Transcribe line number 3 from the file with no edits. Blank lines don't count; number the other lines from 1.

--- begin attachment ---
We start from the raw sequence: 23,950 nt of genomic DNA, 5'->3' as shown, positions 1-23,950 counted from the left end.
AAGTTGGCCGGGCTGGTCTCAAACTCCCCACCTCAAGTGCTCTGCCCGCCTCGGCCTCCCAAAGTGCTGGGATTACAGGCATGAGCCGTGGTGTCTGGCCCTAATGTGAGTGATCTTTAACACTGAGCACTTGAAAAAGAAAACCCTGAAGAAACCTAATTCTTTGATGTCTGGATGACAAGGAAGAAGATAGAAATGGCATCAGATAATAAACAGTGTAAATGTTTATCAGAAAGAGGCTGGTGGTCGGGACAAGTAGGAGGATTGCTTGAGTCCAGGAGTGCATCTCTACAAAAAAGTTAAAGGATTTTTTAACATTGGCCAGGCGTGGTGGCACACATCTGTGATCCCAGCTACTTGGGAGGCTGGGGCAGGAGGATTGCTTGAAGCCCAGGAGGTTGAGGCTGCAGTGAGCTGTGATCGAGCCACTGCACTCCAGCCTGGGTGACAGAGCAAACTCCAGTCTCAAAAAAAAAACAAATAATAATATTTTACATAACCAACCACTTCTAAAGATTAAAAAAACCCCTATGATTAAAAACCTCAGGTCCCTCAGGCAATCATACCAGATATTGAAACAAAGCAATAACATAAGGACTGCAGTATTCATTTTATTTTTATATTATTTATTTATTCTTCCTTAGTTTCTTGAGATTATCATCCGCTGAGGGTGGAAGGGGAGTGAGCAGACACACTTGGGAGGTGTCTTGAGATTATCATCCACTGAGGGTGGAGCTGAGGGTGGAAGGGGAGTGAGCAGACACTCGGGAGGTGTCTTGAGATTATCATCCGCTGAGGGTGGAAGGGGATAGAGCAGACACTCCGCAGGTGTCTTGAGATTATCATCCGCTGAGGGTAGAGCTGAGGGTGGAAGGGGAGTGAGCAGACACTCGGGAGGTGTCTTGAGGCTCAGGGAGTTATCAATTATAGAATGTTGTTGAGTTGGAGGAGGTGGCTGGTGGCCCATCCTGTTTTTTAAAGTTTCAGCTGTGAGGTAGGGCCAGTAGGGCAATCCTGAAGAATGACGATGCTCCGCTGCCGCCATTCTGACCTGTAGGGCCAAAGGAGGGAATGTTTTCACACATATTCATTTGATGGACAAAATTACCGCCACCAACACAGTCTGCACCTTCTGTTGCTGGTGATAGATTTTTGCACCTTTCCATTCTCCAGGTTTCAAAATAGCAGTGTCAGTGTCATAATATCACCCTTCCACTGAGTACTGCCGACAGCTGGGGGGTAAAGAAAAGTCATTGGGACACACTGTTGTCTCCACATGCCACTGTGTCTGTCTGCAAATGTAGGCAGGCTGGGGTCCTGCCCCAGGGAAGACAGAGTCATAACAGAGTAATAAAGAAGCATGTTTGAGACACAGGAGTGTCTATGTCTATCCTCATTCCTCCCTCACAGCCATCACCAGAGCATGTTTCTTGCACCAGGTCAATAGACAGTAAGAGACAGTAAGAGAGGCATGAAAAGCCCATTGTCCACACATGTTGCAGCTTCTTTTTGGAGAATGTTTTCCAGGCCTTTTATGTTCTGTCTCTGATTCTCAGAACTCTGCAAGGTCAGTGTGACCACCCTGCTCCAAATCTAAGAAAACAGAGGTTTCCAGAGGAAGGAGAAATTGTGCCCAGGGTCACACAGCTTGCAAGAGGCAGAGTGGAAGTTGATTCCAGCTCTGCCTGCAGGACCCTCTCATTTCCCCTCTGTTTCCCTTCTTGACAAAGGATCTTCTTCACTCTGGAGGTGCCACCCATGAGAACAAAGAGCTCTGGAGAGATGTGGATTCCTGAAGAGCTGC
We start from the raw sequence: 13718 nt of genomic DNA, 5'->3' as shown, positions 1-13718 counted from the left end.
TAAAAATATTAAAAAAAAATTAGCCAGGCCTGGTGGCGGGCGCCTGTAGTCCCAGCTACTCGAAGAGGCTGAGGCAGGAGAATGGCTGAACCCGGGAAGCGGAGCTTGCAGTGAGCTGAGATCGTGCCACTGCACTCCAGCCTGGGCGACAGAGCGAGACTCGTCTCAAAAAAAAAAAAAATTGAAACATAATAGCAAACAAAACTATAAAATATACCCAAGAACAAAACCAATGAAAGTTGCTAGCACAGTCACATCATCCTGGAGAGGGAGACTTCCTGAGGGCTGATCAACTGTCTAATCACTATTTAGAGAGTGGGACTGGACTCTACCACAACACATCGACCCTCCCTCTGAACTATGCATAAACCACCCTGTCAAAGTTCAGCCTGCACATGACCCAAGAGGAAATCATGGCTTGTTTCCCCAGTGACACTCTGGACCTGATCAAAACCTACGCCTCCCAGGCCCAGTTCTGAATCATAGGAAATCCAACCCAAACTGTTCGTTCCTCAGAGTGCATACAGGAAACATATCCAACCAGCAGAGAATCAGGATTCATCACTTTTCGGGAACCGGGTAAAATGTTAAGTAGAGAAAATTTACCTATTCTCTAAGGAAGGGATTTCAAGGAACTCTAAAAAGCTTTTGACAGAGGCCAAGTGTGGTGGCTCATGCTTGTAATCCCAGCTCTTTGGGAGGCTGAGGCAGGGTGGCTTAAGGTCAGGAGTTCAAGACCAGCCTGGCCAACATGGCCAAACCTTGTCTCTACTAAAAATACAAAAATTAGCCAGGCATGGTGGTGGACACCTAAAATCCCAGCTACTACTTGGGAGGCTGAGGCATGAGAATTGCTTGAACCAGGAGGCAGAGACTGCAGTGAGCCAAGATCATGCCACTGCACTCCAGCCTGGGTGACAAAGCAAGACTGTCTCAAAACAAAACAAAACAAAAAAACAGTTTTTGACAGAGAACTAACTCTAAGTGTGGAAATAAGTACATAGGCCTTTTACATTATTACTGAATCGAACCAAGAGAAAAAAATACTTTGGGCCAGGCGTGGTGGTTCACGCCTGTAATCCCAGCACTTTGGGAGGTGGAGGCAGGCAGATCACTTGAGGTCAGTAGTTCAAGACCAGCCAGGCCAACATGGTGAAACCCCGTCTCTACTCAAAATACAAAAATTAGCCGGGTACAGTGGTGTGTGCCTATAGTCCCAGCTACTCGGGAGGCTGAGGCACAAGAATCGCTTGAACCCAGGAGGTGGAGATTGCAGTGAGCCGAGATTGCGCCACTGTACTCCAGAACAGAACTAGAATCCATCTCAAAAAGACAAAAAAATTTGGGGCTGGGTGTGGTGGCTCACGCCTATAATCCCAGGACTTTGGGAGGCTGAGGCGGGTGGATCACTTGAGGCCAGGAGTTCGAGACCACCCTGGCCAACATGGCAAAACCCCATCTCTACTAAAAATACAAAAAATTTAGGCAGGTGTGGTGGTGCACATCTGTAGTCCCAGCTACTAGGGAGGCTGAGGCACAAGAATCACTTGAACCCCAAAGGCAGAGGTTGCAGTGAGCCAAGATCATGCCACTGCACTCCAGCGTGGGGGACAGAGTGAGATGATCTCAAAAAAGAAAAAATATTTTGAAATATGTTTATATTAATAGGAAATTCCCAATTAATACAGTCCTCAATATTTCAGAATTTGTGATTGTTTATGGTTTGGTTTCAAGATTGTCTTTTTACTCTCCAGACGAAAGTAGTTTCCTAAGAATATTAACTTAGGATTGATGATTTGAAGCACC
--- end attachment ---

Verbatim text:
We start from the raw sequence: 13718 nt of genomic DNA, 5'->3' as shown, positions 1-13718 counted from the left end.